State Parks Offer A Solution For Restless Kids

By Harland Hiemstra, Department of Natural Resources Information Officer

 

 

 

 

 

 

 

It’s the dreaded mid-summer whine no parent wants to hear, a cross between the sound of a pesky mosquito and a whimpering puppy: “Mom, Dad – I’m bored! What’s there to do?”

Lacking the structure of the school day and tired of playing the same old video games over and over, many a boy and girl begins to feel a bit of the summertime “blahs” by the time July rolls around.

Fortunately, there’s an easy and inexpensive antidote available, and it’s as close as your nearest state park, which for most Minnesotans is no more than a half-hour away. If you’re willing to drive a little farther – say an hour or two – there are even more opportunities. And in addition to having fun, the kids might even get a few lessons about Minnesota’s rich natural history without even realizing it. How’s that for sneaking one over on them?

When the weather turns hot, it’s always nice to be in, on or near the water. Some state parks, like Afton State Park, on the St. Croix River just east of St. Paul, and Fort Snelling State Park near the Twin Cities international airport, provide clean, family-friendly beaches. Many – including Fort Snelling, Interstate, William O’Brien, Wild River and Sibley state parks – also offer canoe or kayak rentals. Or you can check out basic fishing equipment and see what’s biting; you don’t even need a fishing license if the lake or river you’re fishing is completely within the state park.

Numerous I Can Fish! programs for beginners will be offered at state parks in July and August, including three taught in Spanish:

  • , July 14, 10 a.m.-noon, Fort Snelling State Park.
  • , July 28, 1-3 p.m., William O’Brien State Park.
  • , Aug. 25, 1-3 p.m., Fort Snelling State Park.

See the complete I Can Fish! schedule and find registration information at www.mndnr.gov/ican.

Youngsters with a penchant for exploration might like to go on a high-tech treasure hunt, also known as geocaching. Geocaching involves using a handheld GPS device to find hidden containers, in which the Minnesota Department of Natural Resources has stashed collectible cards. In keeping with the theme of this year’s geocaching adventure, the Aquatic Quest, the cards feature 82 different plants and animals that can be found in the state’s lakes, rivers and ponds. GPS units can be borrowed from most state parks, and special Geocaching 101 programs are scheduled throughout the summer to teach people how to use them, including one on July 22 at William O’Brien State Park. Pre-registration may be required for some of the programs, so call ahead.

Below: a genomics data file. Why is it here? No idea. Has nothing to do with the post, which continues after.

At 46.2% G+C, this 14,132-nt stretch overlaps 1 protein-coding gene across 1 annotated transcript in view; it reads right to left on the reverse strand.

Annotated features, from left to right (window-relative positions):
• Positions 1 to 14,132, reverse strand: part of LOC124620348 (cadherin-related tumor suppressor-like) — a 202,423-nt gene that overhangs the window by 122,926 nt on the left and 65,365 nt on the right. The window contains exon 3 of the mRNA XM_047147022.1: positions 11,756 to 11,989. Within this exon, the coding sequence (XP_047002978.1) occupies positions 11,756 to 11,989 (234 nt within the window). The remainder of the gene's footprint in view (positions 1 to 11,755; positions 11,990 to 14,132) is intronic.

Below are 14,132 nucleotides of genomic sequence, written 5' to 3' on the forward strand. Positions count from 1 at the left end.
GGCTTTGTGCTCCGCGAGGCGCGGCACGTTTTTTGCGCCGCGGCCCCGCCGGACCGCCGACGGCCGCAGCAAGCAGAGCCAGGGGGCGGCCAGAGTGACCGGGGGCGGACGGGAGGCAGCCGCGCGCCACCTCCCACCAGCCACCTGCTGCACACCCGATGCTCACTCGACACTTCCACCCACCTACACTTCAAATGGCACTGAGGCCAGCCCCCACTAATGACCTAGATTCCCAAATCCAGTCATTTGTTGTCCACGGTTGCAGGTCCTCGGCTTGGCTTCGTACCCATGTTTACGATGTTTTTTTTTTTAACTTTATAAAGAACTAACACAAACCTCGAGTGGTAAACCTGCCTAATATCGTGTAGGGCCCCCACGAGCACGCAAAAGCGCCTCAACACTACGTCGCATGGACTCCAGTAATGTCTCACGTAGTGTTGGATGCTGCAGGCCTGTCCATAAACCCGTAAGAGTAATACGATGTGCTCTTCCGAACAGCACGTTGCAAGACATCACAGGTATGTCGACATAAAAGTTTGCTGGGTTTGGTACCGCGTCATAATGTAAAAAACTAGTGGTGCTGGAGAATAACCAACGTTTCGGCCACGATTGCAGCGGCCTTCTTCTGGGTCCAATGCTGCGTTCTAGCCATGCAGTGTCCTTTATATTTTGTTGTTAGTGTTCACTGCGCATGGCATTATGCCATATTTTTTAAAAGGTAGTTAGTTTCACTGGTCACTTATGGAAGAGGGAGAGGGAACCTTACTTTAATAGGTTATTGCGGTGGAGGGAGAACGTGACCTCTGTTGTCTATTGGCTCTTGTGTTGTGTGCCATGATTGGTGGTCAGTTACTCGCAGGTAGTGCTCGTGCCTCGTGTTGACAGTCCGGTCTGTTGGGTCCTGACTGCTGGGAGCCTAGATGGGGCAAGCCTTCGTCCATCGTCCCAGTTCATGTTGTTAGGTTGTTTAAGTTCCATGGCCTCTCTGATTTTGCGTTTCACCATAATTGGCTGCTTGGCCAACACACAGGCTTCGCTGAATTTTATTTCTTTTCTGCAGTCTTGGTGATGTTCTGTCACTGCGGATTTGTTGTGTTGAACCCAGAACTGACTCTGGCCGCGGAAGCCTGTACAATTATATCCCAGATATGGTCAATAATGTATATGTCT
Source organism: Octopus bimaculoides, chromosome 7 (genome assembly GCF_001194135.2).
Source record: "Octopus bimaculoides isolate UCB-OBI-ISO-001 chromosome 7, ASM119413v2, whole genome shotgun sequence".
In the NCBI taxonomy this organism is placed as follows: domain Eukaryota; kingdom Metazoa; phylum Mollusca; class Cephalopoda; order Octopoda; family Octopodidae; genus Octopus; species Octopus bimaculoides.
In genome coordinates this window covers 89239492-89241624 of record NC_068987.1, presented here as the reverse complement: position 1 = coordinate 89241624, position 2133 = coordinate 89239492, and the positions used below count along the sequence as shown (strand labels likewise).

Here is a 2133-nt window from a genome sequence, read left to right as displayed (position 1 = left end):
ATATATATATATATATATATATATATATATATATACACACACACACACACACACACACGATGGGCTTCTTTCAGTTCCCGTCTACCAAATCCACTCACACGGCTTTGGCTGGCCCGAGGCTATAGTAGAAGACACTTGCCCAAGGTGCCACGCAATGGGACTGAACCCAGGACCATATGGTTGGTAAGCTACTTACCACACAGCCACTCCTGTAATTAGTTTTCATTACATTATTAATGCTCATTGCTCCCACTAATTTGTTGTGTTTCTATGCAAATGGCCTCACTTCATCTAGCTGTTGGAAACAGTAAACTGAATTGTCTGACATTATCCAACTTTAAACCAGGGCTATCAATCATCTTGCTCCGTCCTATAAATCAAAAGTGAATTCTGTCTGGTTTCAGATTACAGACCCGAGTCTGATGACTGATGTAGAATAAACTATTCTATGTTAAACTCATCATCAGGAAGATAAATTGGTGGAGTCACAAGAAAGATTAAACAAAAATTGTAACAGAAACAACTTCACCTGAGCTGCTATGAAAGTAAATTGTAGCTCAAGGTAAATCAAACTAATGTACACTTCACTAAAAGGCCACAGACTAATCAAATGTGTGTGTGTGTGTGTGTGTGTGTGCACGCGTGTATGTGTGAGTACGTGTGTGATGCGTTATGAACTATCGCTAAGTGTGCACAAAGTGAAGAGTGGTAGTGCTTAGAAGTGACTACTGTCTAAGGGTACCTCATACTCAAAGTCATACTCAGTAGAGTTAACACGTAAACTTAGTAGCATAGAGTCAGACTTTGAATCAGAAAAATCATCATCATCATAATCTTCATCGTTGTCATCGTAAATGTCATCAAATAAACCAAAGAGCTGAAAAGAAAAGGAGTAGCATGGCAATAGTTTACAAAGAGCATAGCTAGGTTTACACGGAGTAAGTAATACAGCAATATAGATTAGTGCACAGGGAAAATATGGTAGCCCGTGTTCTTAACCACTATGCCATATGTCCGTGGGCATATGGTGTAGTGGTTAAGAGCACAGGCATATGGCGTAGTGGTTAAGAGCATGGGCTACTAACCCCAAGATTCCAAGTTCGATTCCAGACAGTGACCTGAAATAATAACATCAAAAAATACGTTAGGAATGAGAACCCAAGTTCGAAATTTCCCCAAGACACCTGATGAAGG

Young fans of Robin Hood or the Hunger Games books and movies might enjoy the opportunity to learn how to shoot a bow and arrow. DNR’s Archery in the Parks program provides equipment and hands-on instruction for beginners. Programs are scheduled in July at Afton, William O’Brien, Wild River and Whitewater state parks, among others. Participants must be at least 8 years old in order to be able to safely handle a bow.

Kids whose taste in movies turn more towards science fiction such as the latest in the Jurassic Park series might find it interesting to get up close and personal with a few of Minnesota’s real-life creatures. You can meet some of Jurassic Park’s distant relatives such as turtles and snakes during a number of special programs scheduled throughout July at William O’Brien, Sibley and Whitewater state parks. You can learn about bats, another fascinating – and to some people scary – animal at special programs at Whitewater State Park. Other animals specially featured at Whitewater State Park include beavers, owls, and peregrine falcons, which are the world’s fastest birds, capable of traveling at speeds in excess of 200 mph.

And that’s just a sampling. You and your kids can learn about the geologic forces such as volcanic flows and huge glaciers that long ago shaped the state’s landscape, find fossils, look at the planets through a telescope, visit a ghost-town, chase butterflies and even catch some live music this summer at Minnesota state parks. All that for only $35 for a year’s worth of fun and adventure. If you’re not quite sure about it and want to “try before you buy,” you can purchase a $7 day pass. Then, before you leave, turn it in and get the $7 taken off the price of the annual permit. More information on all the opportunities at Minnesota state parks can be found online at www.mndnr.gov/stateparks.